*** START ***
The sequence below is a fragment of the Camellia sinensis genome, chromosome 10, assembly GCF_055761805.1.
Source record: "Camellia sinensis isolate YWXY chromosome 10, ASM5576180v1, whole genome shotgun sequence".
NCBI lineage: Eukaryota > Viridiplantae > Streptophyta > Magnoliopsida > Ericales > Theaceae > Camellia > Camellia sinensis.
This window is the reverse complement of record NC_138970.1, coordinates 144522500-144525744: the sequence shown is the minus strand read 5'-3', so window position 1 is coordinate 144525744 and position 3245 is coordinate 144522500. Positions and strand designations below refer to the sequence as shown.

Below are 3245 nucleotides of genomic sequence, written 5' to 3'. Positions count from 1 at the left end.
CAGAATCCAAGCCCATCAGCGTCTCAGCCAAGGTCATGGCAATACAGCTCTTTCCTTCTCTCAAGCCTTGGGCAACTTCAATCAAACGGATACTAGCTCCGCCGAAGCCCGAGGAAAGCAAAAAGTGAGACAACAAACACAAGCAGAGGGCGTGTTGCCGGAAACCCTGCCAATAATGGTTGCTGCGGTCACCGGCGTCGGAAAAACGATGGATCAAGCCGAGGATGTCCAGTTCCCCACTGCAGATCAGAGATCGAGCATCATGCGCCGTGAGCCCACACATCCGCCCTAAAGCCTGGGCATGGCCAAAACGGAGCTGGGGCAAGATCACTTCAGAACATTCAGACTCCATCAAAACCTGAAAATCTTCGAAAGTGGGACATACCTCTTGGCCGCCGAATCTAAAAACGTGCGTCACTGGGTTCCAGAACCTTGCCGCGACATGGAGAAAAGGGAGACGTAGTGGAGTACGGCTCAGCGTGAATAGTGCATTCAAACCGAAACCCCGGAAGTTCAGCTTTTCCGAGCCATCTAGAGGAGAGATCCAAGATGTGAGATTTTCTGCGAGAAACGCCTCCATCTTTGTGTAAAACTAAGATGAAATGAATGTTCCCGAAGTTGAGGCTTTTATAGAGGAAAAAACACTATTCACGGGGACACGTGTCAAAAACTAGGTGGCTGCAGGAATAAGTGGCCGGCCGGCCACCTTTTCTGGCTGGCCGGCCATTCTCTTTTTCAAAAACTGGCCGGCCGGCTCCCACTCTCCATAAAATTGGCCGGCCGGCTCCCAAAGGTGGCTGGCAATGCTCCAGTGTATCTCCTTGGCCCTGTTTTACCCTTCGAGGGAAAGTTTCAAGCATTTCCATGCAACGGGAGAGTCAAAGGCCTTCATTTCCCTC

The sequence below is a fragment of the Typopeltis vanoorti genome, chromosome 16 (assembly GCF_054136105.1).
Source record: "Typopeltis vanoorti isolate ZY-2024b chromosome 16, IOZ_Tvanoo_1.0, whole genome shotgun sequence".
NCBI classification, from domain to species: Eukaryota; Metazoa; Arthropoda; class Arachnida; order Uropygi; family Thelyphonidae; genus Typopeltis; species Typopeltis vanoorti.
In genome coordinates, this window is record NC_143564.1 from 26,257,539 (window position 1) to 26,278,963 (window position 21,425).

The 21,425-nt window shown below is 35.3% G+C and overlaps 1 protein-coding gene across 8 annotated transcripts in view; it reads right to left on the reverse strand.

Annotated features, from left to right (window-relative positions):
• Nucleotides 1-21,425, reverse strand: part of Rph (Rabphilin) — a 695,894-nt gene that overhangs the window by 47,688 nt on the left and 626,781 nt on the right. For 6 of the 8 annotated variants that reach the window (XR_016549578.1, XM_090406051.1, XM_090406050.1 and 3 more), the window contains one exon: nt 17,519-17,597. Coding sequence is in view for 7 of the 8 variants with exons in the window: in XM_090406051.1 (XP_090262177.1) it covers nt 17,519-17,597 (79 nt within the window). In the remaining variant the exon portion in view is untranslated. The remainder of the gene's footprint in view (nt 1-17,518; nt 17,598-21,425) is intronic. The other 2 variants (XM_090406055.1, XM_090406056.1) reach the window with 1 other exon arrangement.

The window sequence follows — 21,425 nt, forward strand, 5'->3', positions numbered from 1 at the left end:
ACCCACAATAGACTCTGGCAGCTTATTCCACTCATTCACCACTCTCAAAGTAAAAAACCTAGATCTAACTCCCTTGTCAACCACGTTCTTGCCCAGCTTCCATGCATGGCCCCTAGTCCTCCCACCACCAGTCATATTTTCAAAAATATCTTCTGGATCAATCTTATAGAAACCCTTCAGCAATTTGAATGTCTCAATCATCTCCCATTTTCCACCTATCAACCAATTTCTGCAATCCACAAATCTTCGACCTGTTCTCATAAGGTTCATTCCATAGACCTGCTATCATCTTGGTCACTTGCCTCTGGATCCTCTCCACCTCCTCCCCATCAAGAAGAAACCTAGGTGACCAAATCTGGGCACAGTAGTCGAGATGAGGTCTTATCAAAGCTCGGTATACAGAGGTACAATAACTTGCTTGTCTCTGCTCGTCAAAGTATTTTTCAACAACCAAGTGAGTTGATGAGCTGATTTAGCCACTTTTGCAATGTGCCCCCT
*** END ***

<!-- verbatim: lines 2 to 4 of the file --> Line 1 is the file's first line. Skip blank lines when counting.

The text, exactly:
Source record: "Camellia sinensis isolate YWXY chromosome 10, ASM5576180v1, whole genome shotgun sequence".
NCBI lineage: Eukaryota > Viridiplantae > Streptophyta > Magnoliopsida > Ericales > Theaceae > Camellia > Camellia sinensis.
This window is the reverse complement of record NC_138970.1, coordinates 144522500-144525744: the sequence shown is the minus strand read 5'-3', so window position 1 is coordinate 144525744 and position 3245 is coordinate 144522500. Positions and strand designations below refer to the sequence as shown.